Hot potato: Those of a certain age can remember a time when buying a video game meant a one-time payment to buy and enjoy the game in its entirety. These days, many full-fledged games include some kind of microtransactions, but you can often find that developers who avoid such things receive praise from gamers. However, Unity CEO John Riccitello does not share this view; he thinks developers who don’t accept monetization are “fucking idiots”.

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In an interview with PocketGamer.biz which is primarily focused on Unity and the upcoming IronSource merger that will see more than 200 people lose their jobs, Riccitello was asked about developers who are resisting bringing monetization to their games.

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“Ferrari and some other high-end car makers still use clay and carving knives,” he said. “It’s a very small part of the gaming industry that works this way, and some of these people are my favorite people in the world that I fight – they are the most beautiful and pure, brilliant people. the biggest fucking idiots.”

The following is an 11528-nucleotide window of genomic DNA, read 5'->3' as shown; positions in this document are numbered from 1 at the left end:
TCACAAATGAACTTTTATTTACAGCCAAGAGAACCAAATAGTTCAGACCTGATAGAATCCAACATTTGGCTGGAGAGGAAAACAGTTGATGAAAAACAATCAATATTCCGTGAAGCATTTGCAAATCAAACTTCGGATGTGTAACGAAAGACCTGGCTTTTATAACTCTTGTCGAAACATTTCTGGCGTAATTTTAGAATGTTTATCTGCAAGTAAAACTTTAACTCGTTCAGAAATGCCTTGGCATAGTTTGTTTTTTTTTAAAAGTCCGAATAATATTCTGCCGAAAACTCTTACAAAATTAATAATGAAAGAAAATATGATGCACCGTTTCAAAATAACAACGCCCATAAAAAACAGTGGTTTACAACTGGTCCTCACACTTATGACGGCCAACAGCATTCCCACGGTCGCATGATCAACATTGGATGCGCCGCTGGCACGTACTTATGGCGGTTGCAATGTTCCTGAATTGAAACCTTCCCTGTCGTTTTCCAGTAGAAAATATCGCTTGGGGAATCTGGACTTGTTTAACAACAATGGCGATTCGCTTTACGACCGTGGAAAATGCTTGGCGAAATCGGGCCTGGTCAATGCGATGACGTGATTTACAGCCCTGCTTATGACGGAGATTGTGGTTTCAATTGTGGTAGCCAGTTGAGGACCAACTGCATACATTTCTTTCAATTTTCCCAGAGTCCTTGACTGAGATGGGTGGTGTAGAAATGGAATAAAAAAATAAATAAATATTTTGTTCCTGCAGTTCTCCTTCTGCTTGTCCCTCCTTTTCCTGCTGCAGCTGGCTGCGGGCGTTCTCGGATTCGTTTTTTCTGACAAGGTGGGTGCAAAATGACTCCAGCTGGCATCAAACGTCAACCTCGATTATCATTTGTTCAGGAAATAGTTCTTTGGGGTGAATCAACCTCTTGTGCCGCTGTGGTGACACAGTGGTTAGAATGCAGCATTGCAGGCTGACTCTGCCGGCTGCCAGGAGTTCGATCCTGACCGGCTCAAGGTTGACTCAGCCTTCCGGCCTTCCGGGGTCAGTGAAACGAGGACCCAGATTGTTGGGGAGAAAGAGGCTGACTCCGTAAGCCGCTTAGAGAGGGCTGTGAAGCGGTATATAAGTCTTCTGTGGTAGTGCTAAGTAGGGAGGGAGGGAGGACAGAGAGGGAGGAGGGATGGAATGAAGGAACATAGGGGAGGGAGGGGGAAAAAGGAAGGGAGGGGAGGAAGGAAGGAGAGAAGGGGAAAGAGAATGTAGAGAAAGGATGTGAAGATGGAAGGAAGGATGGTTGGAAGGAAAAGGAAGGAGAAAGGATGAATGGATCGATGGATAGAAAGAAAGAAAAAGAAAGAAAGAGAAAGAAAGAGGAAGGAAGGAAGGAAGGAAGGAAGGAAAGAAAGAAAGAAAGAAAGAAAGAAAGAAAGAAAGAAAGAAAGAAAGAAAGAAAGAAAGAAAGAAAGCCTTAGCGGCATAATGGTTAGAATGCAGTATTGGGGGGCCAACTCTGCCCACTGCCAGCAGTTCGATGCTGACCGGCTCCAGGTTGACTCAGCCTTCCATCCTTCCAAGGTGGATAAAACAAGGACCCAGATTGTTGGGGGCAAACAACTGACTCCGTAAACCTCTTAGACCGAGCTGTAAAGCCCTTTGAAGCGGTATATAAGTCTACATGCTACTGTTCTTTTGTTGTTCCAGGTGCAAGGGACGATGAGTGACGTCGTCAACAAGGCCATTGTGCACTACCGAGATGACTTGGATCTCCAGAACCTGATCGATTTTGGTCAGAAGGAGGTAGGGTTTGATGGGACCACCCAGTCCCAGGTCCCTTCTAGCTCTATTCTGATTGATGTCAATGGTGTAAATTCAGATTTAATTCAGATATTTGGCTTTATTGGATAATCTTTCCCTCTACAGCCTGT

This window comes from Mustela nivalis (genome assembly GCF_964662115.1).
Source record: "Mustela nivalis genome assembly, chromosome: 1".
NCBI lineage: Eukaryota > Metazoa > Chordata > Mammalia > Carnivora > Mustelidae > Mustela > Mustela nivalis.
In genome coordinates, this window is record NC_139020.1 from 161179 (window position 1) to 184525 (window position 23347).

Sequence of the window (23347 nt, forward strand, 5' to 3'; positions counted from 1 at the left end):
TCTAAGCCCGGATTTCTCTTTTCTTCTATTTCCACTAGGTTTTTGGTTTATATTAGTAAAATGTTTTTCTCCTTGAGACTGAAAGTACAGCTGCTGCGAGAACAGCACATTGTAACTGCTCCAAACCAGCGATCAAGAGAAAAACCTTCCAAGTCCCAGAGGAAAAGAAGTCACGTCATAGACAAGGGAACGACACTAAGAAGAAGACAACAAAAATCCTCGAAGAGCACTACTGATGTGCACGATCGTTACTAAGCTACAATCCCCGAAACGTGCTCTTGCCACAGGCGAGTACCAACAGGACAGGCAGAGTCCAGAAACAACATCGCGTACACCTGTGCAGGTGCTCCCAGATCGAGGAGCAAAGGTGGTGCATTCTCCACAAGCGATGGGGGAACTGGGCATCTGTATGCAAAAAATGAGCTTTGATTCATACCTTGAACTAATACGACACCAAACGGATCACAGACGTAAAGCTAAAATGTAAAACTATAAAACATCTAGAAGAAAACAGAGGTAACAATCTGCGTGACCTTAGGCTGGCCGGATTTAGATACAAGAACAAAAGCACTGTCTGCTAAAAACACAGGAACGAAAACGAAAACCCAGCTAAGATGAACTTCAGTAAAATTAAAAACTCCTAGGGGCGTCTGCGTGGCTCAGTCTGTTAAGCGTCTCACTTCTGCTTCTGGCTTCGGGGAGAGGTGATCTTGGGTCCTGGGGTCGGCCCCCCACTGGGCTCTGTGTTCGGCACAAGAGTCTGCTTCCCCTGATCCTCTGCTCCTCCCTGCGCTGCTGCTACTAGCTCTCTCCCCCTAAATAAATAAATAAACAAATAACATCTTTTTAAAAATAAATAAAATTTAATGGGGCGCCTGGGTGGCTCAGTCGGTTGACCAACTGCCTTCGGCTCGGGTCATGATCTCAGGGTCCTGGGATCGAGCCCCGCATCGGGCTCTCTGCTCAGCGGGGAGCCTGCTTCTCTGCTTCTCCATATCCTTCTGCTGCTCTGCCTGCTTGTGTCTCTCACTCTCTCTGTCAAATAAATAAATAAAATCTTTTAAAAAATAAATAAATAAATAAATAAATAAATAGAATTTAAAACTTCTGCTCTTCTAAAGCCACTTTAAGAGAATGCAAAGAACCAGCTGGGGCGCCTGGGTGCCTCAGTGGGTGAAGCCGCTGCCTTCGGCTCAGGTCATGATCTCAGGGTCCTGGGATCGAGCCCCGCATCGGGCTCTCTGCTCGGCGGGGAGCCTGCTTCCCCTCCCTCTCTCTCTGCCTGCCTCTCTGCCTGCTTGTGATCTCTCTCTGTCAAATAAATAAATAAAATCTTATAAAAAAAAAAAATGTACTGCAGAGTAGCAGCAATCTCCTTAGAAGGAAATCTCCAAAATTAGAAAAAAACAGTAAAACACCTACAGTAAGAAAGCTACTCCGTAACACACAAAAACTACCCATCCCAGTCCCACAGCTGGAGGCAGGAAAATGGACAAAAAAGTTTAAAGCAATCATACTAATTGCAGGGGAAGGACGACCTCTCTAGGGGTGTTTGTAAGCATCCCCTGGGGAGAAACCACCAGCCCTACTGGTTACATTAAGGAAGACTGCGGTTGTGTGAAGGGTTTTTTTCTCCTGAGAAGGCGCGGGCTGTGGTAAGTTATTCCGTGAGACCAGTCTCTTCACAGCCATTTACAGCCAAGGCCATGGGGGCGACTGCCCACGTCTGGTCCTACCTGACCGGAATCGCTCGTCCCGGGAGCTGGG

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Riccitello then talks about the gap between those developers who are “comprehensively concerned with how to understand what makes a product successful” and those who leave the money making to others, such as publicists.

As you can imagine, Riccitello is trending on Twitter right now.

While microtransactions/lootboxes/in-game ads in full games will always be controversial, as we saw in Star Wars Battlefront 2 as well as UFC 4, such things are usually more acceptable in the free-to-play mobile game market. And this is where some will say that Riccitello is right. Diablo Immortal has been criticized for its aggressive microtransaction model, which allows players to spend hundreds of thousands of dollars to maximize character development. And yet, despite the fact that it was the worst-reviewed game in Metacritic history for this very reason, Blizzard game earns $50 million in the first month of release.

“I’ve seen great games fail because they set the enforcement cycle to two minutes instead of an hour,” Riccitello said. “Sometimes you wouldn’t even notice the difference between a huge success for a product and a huge failure if it wasn’t for this tweak and what it does to the attrition rate. There is not a single developer on the planet who would not need this knowledge. “

Surprisingly, Riccitello chose to go live with something that has always been controversial since the merger with Unity. In addition to labor costs, IronSource is known for creating InstallCore, a content installation and distribution platform that is a popular malware installer. Still, it’s hard to imagine that the former EA boss would care.

Title: TechCrunch